Jay Lake (jaylake) wrote,
Jay Lake

[publishing] More conversations with a copy editor

A while back, I had some interesting email exchanges with Anne Zanoni, the copy editor who worked on my single-title novella Love in the Time of Metal and Flesh for publisher Prime Books. (The book is due for release in July.)

Love in the Time of Metal and Flesh is a difficult piece. It's about cutting, and extreme body modification, and an underground scene bordering on the criminal which leverages those kinks. In my view, the story is a Bildungsroman of sorts, about someone who is and remains profoundly innocent in a spiritual and social sense even amid extremes of sexuality and society. My goal when writing it had been to make the protagonist as genuine as I could, to be true to his internal perspective as a cutter and a body modifier. Not to sensationalize or moralize, but simply see the world from his perspective. I had a friend who is a cutter read an early draft, to try to make sure I wasn't skewing the voice with my own heterornomativity and relative lack of kink.

In other words, I was working very hard at writing the Other.

Quoting with permission, here's what Anne wrote to me and to publisher Sean Wallace:
This was the hardest story I ever worked on, novel, novella, or short fiction.

Going by the length, it shouldn't have been.  I expected to get done a lot sooner than I did.  Then I read it.

The reason it was so hard is because of the subject matter. 

Jay, thank you for being such a great writer.  If you hadn't been, if I'd had lots of writing problems to deal with, then this would have been much harder on me.

I read lots of dark fiction, and I work on it too -- like the novels for Angry Robot.  This story was more sick to me than "I Have No Mouth, and I Must Scream" melded with a lot of other squicky things.  It hit many of my squick buttons (except for inside the organs, those sections were pretty neat).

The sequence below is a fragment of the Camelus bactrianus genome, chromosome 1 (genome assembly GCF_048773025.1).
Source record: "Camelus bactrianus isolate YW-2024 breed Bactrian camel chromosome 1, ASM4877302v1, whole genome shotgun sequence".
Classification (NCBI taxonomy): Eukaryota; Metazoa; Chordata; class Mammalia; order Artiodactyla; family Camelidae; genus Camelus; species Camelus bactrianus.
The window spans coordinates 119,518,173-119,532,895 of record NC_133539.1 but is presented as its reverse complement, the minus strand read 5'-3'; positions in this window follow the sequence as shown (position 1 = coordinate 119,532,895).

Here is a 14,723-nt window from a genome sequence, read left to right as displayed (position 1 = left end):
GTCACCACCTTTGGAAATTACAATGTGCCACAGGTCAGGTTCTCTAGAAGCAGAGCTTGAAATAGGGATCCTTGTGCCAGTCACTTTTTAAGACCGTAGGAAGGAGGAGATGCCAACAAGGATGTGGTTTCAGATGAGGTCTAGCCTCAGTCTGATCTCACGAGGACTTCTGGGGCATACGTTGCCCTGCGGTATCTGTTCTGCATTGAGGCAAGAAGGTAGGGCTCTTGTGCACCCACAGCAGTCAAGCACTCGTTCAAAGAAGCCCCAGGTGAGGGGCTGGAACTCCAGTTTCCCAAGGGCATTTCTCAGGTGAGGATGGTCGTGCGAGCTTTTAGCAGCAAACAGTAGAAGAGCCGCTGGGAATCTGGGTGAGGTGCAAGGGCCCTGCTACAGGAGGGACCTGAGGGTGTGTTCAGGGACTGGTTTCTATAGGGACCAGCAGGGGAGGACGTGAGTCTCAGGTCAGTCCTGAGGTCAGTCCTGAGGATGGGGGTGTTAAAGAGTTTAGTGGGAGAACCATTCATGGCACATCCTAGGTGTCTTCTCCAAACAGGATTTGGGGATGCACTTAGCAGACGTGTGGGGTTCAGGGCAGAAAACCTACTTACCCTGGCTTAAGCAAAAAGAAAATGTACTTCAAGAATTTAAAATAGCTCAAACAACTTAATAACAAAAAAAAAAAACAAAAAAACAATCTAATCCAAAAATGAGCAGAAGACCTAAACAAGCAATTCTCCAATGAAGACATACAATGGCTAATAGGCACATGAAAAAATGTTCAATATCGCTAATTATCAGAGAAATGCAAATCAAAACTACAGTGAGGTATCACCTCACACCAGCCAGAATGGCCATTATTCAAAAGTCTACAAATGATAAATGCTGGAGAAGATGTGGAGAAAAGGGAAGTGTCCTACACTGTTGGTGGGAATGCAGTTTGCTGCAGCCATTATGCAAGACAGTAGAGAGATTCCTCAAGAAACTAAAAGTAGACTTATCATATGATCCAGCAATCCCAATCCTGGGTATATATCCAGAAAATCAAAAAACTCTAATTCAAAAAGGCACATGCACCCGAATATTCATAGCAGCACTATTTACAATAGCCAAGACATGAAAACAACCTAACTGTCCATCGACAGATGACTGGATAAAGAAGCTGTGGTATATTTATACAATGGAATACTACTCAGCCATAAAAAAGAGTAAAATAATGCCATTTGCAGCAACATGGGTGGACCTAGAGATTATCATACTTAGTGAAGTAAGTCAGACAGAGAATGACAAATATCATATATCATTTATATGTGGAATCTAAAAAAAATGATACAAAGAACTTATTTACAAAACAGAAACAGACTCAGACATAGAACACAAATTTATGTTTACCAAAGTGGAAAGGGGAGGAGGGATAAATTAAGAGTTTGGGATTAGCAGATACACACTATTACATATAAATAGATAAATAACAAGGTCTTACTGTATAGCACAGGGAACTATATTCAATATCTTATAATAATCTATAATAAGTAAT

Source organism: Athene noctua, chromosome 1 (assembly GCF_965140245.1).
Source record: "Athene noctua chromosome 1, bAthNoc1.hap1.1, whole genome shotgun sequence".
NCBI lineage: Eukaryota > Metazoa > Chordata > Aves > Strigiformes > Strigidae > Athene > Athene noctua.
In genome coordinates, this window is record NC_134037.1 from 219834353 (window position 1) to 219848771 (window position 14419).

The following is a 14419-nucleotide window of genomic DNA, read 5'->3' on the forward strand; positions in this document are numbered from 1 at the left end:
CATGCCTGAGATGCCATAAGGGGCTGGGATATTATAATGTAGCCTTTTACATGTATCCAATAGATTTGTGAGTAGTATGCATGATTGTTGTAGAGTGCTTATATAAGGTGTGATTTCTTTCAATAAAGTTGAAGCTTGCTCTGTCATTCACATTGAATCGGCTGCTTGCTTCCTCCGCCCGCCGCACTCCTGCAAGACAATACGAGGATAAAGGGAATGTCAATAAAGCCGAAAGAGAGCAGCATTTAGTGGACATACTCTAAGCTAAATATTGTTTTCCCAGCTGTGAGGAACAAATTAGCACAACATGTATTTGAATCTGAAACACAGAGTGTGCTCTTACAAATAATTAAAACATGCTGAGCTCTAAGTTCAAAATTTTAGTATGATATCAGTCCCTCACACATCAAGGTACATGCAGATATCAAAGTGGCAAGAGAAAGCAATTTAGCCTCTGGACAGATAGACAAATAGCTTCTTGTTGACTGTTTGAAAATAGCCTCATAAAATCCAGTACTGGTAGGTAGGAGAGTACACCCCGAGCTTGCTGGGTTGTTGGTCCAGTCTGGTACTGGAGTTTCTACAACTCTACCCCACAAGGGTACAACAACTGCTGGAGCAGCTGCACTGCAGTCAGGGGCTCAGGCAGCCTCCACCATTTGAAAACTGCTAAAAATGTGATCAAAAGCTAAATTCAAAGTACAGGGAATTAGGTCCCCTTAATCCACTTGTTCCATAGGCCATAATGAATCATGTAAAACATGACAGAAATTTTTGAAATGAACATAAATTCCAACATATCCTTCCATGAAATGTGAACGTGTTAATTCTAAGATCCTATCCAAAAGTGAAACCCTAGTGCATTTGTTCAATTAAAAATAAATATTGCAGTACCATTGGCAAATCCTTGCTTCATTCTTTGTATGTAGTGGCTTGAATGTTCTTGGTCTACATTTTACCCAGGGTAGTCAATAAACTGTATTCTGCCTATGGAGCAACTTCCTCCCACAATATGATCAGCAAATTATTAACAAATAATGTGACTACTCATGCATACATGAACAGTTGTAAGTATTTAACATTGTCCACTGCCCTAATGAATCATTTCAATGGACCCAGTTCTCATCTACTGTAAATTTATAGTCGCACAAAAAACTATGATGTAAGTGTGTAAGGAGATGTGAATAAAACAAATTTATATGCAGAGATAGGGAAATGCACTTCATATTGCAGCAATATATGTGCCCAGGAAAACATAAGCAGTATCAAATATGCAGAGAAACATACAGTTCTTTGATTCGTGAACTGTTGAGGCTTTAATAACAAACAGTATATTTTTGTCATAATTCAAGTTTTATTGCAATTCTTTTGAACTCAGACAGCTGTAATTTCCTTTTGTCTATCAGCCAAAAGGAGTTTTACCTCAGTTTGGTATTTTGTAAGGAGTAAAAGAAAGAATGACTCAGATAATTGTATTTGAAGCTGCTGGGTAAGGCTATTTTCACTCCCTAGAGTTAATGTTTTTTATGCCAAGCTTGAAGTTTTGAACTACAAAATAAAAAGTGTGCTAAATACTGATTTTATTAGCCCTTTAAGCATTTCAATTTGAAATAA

So, just thought I'd tell you both that. 

After I did the first pass, I kept having to force myself back to work.  I work on projects that I like and those that I don't like, and some projects are a lot of stress and ones aren't; and they're all work.  Some are more fun than others. 

This isn't a complaint.  It was a learning experience.  I've had fiction that I loved working on and which required more concentration because it was such fun. 

I'm not sure if completely repelling the copy editor is a milestone or not, but it's certainly new in my experience.

I never expected to find a story that I wanted to scrub from my brain every time I walked away from my work.  And I wanted to run away, actually.

I was fascinated by this. My story had reached her, almost exactly in the way I intended. I replied to Anne:
Thank you. I think. :)

I'll take that as a comment on the quality of the writing rather than a comment on the quality of my character.

Anne responded:
You're welcome. 

=grins=  I suspect that almost breaking your copy editor ranks somewhere up there with distracting her so much she can't work. 

If I could make every cutter read your story, I would.  Possibly runaways also.

Sometimes you reach people despite their professional filters. I have no idea how this story will be received critically or by the general audience. Given some of the reactions to my piece "The Goat Cutter", I'm actually a bit nervous. But it's the story I wanted to tell, told in the fashion I wanted to tell it.

So, thank you Anne.

Tags: books, metal, process, publishing, writing

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